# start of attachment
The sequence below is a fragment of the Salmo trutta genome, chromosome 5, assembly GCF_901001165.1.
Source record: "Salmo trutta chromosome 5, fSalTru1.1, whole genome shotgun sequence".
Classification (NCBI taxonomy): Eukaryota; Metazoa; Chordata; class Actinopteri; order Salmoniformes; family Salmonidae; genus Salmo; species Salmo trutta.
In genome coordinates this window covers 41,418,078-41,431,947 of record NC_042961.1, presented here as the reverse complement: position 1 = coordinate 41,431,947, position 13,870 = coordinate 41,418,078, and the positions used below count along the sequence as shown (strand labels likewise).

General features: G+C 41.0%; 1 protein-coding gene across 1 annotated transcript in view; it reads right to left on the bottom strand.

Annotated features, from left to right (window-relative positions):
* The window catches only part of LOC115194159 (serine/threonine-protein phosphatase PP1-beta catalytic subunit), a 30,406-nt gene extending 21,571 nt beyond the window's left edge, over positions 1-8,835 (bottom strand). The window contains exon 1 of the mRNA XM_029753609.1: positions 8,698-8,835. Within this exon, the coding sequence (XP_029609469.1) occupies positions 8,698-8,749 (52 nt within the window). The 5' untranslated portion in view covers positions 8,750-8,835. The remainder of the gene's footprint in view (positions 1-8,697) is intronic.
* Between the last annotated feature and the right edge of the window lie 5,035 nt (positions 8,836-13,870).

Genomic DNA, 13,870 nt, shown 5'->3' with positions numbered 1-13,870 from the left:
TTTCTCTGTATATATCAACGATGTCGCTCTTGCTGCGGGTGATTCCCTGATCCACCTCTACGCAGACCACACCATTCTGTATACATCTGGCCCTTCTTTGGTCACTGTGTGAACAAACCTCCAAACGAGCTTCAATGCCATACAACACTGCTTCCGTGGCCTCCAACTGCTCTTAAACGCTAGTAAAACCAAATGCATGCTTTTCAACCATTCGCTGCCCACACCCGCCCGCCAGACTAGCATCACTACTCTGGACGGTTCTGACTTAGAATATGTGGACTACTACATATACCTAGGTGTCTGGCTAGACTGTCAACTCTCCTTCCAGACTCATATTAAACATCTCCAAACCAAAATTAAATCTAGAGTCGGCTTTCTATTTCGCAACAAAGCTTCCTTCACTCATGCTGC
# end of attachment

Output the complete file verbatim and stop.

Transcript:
The sequence below is a fragment of the Salmo trutta genome, chromosome 5, assembly GCF_901001165.1.
Source record: "Salmo trutta chromosome 5, fSalTru1.1, whole genome shotgun sequence".
Classification (NCBI taxonomy): Eukaryota; Metazoa; Chordata; class Actinopteri; order Salmoniformes; family Salmonidae; genus Salmo; species Salmo trutta.
In genome coordinates this window covers 41,418,078-41,431,947 of record NC_042961.1, presented here as the reverse complement: position 1 = coordinate 41,431,947, position 13,870 = coordinate 41,418,078, and the positions used below count along the sequence as shown (strand labels likewise).

General features: G+C 41.0%; 1 protein-coding gene across 1 annotated transcript in view; it reads right to left on the bottom strand.

Annotated features, from left to right (window-relative positions):
* The window catches only part of LOC115194159 (serine/threonine-protein phosphatase PP1-beta catalytic subunit), a 30,406-nt gene extending 21,571 nt beyond the window's left edge, over positions 1-8,835 (bottom strand). The window contains exon 1 of the mRNA XM_029753609.1: positions 8,698-8,835. Within this exon, the coding sequence (XP_029609469.1) occupies positions 8,698-8,749 (52 nt within the window). The 5' untranslated portion in view covers positions 8,750-8,835. The remainder of the gene's footprint in view (positions 1-8,697) is intronic.
* Between the last annotated feature and the right edge of the window lie 5,035 nt (positions 8,836-13,870).

Genomic DNA, 13,870 nt, shown 5'->3' with positions numbered 1-13,870 from the left:
TTTCTCTGTATATATCAACGATGTCGCTCTTGCTGCGGGTGATTCCCTGATCCACCTCTACGCAGACCACACCATTCTGTATACATCTGGCCCTTCTTTGGTCACTGTGTGAACAAACCTCCAAACGAGCTTCAATGCCATACAACACTGCTTCCGTGGCCTCCAACTGCTCTTAAACGCTAGTAAAACCAAATGCATGCTTTTCAACCATTCGCTGCCCACACCCGCCCGCCAGACTAGCATCACTACTCTGGACGGTTCTGACTTAGAATATGTGGACTACTACATATACCTAGGTGTCTGGCTAGACTGTCAACTCTCCTTCCAGACTCATATTAAACATCTCCAAACCAAAATTAAATCTAGAGTCGGCTTTCTATTTCGCAACAAAGCTTCCTTCACTCATGCTGC